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General Ahiman Rezon, by Daniel Sickels, [1868], at

p. 114 p. 115


Symbolism of the Degree

IF the object of the first degree be to symbolize the struggles of a candidate groping in darkness for intellectual light, that of the second degree represents the same candidate laboring amid all the difficulties that encumber the young beginner in the attainment of learning and science. The Entered Apprentice is to emerge from darkness to light—the Fellow-Craft is to come out of ignorance into knowledge. This degree, therefore, by fitting emblems, is intended to typify these struggles of the ardent mind for the attainment of truth—moral and intellectual truth—and, above all, that Divine truth, the comprehension of which surpasseth human understanding, and to which, standing in the Middle Chamber, after his laborious ascent of the Winding Stairs, he can only approximate by the reception of an imperfect and yet glorious reward, in the revelation of that "hieroglyphic light which none but Craftsmen ever saw."



MASONRY is a progressive science, and is divided into different classes, or degrees, for the more regular advancement in the knowledge of its mysteries. According to the progress we make, we limit or extend our inquiries: and, in proportion

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to our capacity, we attain to a less or greater degree of perfection.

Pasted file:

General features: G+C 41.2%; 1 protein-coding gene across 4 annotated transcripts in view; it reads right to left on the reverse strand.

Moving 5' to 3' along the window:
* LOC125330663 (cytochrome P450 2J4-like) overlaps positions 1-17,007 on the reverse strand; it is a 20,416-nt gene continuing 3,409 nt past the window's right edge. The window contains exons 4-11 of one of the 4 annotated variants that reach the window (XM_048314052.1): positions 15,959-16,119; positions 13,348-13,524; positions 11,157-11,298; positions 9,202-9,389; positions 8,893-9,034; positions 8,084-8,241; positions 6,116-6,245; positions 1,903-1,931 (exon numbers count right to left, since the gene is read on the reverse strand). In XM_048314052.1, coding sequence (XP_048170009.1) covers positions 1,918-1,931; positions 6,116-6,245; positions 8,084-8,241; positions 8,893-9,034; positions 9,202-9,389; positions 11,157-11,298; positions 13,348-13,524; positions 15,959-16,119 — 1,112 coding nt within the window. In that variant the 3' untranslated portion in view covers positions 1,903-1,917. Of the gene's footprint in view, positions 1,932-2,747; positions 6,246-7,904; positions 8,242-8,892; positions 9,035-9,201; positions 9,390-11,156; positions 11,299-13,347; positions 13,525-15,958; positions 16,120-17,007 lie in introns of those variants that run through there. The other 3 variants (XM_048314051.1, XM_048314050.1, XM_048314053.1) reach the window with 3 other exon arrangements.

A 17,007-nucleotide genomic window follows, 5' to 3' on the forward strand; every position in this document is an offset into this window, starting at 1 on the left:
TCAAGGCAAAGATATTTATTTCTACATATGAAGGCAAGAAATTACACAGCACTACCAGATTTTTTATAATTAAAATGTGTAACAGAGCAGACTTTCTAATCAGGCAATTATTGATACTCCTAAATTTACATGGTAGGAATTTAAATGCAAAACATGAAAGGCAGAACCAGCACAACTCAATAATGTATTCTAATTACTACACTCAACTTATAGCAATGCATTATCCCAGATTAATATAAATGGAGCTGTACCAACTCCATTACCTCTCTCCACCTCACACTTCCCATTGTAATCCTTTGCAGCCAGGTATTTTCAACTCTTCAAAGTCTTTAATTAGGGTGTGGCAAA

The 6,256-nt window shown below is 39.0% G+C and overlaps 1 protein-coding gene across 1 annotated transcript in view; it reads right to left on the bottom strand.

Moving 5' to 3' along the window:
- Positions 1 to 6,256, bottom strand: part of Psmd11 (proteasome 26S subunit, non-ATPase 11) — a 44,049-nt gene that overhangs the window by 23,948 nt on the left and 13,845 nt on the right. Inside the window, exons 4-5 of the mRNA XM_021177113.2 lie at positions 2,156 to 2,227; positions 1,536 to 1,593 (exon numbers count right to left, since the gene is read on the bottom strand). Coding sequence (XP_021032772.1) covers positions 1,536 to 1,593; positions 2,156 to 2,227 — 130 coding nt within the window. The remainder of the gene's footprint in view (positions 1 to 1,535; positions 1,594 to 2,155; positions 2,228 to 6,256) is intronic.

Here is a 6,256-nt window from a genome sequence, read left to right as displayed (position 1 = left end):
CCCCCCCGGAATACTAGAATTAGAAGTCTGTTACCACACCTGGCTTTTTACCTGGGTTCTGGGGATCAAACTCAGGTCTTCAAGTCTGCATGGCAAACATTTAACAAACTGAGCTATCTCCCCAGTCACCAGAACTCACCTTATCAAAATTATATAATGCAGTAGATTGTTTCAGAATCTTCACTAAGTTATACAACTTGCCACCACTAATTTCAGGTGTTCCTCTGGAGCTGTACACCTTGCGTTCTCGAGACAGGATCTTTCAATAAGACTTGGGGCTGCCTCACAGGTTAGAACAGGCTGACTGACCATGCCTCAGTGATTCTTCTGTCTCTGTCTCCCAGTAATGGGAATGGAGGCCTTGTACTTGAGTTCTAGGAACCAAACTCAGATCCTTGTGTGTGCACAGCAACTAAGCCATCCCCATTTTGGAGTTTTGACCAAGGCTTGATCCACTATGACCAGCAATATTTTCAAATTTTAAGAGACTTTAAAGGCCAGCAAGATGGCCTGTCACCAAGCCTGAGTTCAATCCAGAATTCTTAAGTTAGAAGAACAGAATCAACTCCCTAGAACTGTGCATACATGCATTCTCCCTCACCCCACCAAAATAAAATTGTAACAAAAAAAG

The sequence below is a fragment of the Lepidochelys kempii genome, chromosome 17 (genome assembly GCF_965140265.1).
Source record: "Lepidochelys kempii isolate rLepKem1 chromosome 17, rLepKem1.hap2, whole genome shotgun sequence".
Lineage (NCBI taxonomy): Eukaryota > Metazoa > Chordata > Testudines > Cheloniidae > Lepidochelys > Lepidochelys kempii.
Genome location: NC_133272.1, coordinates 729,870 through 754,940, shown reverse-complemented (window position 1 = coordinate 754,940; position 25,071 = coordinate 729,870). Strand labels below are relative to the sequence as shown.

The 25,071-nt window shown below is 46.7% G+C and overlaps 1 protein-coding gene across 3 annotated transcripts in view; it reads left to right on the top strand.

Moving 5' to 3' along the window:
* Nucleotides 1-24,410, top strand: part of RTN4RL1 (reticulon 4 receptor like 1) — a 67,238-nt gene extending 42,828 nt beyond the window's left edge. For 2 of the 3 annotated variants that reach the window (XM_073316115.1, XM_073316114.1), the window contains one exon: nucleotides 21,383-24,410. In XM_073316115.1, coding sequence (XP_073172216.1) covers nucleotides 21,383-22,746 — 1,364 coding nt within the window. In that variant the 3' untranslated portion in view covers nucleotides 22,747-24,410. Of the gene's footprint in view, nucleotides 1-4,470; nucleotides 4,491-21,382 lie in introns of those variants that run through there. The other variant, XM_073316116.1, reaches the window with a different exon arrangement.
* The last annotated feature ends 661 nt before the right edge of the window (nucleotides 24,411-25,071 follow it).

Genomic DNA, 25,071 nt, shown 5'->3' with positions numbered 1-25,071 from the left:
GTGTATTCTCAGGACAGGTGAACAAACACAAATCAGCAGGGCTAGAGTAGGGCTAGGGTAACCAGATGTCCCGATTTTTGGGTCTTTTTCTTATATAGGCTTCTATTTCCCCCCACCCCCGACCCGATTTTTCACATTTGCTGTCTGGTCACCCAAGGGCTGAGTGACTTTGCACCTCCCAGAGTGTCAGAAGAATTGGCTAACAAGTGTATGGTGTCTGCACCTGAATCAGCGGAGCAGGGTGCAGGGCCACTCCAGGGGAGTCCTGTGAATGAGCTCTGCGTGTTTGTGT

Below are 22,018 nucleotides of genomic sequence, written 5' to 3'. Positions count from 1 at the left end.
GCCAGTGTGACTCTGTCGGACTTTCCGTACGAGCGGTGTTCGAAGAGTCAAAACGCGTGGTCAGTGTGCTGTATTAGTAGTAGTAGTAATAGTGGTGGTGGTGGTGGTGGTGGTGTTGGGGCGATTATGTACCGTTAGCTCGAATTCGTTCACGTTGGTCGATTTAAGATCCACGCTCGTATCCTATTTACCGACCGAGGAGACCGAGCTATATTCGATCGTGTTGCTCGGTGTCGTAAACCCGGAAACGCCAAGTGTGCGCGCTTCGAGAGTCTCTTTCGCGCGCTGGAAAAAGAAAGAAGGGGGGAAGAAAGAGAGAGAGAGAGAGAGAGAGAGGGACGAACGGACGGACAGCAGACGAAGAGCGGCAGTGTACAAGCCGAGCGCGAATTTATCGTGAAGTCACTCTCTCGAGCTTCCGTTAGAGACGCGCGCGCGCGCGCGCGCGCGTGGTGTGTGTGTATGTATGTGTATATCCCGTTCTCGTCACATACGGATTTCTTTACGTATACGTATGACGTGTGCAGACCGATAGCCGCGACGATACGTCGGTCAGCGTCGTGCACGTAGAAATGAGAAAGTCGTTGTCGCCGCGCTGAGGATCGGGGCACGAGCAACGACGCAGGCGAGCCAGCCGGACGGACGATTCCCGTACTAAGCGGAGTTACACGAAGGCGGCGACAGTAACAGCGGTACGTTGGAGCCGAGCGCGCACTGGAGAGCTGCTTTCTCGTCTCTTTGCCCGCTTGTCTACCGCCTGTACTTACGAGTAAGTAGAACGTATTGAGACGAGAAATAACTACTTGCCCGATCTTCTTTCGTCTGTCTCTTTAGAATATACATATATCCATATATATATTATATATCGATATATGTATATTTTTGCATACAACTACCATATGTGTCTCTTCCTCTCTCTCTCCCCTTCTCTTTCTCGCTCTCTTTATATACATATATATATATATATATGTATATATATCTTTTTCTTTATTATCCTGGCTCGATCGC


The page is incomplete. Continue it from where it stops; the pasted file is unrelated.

Freemasonry includes within its circle almost every branch of polite learning. Under the vail of its mysteries is comprehended a regular system of science. Many of its illustrations, to the confined genius, may appear unimportant; but the man of more enlarged faculties will perceive them to be, in the highest degree, useful and interesting. To please the accomplished scholar and ingenious artist, Freemasonry is wisely planned; and, in the investigation of its latent doctrines, the philosopher and mathematician may experience equal delight and satisfaction.

To exhaust the varied subjects of which it treats, would transcend the powers of the brightest genius; still, however, nearer approaches to perfection may be made; and the man of wisdom will not check the progress of his abilities, though the task he attempts may at first seem insurmountable. Perseverance and application remove each difficulty as it occurs; every step he advances, new pleasures open to his view, and instruction of the noblest kind attends his researches. In the diligent pursuit of knowledge, the intellectual faculties are employed in promoting the glory of GOD and the good of man.

The first degree is well calculated to enforce the duties of morality, and imprint on the memory the noblest principles which can adorn the human mind. It is, therefore, the best introduction to the second degree, which not only extends the same plan, but comprehends a more diffusive system of knowledge. Here, practice and theory join in qualifying the industrious Mason to share the pleasures which an advancement in the art must necessarily afford. Listening with attention to the wise opinions of experienced Craftsmen, on important subjects, he gradually familiarizes his mind to useful instruction, and is soon enabled to investigate truths of the utmost concern in the general transactions of life.